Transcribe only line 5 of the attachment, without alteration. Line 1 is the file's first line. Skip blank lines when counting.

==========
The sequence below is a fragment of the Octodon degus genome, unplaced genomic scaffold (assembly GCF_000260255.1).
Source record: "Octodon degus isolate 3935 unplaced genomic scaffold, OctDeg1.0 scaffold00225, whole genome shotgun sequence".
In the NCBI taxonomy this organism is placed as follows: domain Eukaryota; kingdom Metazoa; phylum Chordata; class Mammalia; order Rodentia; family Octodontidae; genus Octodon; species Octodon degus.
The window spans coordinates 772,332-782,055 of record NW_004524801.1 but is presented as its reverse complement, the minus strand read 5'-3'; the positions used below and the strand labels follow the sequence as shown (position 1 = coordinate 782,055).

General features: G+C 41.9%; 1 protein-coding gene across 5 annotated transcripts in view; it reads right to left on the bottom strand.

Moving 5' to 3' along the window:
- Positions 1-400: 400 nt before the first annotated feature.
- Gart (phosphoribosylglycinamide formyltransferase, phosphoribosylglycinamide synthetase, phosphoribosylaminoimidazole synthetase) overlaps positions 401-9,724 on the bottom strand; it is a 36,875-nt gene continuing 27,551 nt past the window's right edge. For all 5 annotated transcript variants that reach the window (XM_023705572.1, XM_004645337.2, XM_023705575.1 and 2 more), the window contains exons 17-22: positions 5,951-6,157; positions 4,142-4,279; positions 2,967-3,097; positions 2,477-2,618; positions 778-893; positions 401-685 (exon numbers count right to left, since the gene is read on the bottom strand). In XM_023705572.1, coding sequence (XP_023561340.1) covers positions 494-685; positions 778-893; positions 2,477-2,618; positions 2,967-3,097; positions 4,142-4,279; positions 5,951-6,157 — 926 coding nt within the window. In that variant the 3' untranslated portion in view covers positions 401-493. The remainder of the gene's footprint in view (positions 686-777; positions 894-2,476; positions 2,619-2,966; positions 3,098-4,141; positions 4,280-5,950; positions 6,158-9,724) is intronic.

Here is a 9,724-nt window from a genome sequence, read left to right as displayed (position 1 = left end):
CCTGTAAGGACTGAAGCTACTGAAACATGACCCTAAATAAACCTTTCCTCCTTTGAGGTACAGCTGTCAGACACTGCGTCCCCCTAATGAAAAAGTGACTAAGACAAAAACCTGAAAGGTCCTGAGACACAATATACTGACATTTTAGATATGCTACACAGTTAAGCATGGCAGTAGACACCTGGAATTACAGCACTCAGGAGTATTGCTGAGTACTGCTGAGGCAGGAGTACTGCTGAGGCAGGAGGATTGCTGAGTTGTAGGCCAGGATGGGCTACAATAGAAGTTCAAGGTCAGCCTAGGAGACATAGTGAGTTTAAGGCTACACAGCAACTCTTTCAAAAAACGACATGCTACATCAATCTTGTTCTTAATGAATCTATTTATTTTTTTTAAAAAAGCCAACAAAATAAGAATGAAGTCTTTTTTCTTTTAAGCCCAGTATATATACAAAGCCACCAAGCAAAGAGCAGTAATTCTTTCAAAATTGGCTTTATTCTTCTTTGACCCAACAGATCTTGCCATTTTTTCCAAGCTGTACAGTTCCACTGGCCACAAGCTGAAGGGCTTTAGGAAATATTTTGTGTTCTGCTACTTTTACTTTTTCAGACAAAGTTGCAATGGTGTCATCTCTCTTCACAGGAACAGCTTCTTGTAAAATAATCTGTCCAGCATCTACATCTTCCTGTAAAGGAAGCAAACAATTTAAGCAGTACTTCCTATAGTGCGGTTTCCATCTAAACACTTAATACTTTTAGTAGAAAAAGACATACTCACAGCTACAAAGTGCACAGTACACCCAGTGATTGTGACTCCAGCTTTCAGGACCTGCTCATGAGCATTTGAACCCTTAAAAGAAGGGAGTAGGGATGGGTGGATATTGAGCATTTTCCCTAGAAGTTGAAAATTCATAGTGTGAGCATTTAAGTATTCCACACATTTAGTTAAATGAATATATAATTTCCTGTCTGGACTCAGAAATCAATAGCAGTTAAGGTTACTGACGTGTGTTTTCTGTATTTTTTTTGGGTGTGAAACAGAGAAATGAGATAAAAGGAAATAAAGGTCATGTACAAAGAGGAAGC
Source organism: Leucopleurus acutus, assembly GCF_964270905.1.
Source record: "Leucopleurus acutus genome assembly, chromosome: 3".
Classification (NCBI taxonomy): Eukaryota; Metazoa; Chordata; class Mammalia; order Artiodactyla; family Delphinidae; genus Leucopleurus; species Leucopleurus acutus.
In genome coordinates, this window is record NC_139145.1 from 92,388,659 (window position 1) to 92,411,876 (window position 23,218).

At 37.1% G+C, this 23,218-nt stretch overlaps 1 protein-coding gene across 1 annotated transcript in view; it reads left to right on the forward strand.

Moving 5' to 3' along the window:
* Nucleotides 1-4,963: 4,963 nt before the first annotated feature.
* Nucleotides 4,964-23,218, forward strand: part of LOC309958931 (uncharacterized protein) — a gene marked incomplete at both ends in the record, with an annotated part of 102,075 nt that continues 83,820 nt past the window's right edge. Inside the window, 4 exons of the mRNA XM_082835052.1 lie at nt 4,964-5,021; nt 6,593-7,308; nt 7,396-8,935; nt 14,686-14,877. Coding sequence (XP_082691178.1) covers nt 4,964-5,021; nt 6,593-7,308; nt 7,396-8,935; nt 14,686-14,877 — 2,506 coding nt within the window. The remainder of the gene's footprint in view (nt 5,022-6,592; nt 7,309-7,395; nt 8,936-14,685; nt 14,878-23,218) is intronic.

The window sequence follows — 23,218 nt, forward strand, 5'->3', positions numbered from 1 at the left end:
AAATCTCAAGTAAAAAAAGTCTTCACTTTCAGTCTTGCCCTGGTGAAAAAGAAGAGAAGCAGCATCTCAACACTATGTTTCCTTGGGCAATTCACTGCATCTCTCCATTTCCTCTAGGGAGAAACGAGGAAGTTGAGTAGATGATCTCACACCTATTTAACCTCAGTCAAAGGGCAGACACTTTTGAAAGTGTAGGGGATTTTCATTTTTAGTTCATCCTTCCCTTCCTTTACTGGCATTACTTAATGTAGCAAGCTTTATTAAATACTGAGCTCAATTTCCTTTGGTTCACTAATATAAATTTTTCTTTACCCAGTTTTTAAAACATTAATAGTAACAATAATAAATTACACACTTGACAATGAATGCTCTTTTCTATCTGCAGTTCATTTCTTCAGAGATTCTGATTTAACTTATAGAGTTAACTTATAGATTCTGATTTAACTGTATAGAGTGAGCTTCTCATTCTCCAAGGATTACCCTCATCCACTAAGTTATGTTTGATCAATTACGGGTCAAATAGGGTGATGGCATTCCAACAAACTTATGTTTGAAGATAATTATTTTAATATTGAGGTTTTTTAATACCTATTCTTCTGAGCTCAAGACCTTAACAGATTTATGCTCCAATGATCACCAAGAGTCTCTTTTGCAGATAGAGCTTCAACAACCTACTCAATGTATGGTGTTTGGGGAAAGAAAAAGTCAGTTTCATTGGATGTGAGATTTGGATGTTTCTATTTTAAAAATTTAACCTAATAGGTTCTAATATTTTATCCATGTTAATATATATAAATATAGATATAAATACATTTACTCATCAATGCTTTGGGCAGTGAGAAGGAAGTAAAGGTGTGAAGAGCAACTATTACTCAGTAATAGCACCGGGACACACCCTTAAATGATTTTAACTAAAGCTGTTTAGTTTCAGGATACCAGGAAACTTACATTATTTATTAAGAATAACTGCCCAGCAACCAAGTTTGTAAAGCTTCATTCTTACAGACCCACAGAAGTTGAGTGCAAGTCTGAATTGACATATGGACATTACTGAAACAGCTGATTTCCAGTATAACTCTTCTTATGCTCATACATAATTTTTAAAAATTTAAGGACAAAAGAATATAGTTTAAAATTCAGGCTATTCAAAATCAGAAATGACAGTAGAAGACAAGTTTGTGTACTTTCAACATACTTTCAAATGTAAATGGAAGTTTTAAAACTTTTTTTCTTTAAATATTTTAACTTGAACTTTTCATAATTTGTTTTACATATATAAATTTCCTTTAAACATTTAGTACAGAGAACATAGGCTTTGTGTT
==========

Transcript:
General features: G+C 41.9%; 1 protein-coding gene across 5 annotated transcripts in view; it reads right to left on the bottom strand.